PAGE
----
Around $1bn Invested in 2018 Into Legal Tech/NewLaw Companies – Investec

Research by investment bank, Investec, has found that around $1bn was invested into legal tech and related NewLaw businesses in 2018 alone (see below), at least in the major markets.

Where we saw investment in 2018 (selected.)

Moreover, capital is expected to keep flowing into this sector in 2019 with consolidation seen as a likely driver of further change. The bank has divided the current market into four groups:

  • Legal Tech consolidators
  • NewLaw/Law Company consolidators
  • eDiscovery/Doc Review/LPOs
  • Private Equity funds known to be looking for Legal Tech and NewLaw platform investments.
Market split.

It’s a multi-stakeholder picture, but the simple version is: money is looking for value in legal tech and NewLaw platforms – – – – and they think they’ve found it.

If they really will have found great value over the long term remains to be seen. As Mao said to Nixon: ‘It’s too soon to tell.’

That said, given other data in the market recently about the potential for legal AI sector growth then there looks to be every possibility PE and VCs, as well as Angels, plus the several institutional investors, will get their money back and a nice multiple as well.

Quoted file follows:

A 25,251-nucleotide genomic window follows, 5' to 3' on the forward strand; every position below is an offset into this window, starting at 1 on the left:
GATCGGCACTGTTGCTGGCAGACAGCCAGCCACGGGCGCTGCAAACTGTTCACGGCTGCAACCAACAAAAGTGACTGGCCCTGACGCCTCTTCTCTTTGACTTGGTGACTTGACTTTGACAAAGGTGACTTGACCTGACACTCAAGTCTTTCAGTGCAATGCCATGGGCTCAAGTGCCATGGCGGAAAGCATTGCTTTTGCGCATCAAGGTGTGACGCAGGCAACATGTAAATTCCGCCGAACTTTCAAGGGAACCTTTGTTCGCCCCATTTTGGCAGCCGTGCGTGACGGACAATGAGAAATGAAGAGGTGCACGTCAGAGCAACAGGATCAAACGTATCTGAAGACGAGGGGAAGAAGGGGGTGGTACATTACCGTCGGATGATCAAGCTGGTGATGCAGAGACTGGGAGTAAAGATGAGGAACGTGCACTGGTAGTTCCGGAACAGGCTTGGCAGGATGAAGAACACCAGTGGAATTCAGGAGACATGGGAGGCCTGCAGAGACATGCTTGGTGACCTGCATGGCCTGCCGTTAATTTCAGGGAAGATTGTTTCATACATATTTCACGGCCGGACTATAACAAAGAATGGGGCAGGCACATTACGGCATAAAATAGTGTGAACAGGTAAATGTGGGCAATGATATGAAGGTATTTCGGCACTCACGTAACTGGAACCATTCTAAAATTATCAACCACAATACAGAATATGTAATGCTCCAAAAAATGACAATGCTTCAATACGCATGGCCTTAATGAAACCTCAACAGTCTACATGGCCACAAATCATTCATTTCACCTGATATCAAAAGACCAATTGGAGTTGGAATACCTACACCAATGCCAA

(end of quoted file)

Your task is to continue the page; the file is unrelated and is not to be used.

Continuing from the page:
In turn this has led, according to Investec, to a surge in capital raising by funds (see below) with a view to investing in this area.

Investment raising data.

The report also republished some data from earlier studies, such as the 2016 BCG figure about 30% to 50% of associate labour is potentially open to automation – something even AL is not sure of as a figure – unless seen in a purely theoretical way, i.e. not realistic. At present, and across an entire multi-practice commercial law firm, it’s probably more like 5% at the moment in the vast majority of law firms for a realistic level.

That said, in the long, long term it could get a lot higher. Much depends on how much firms WANT to use this technology – as opposed to tech limitations. How firms and other legal businesses rebuild their legal services delivery model depends on them and market forces. The 50% figure could become a reality – but as said, right now that is a very unlikely level.

Moreover, and a bit of a logic problem this……if you automate X% of work, then the lawyers will still be there, they will just be doing other things. Just because some work is automated doesn’t mean the same number – or even more – junior lawyers won’t be needed as the market evolves.

It also repeated a previous nugget of data that law firms spend about 4% of revenue on IT.

Other data – from a variety of sources.

The full report can be found here.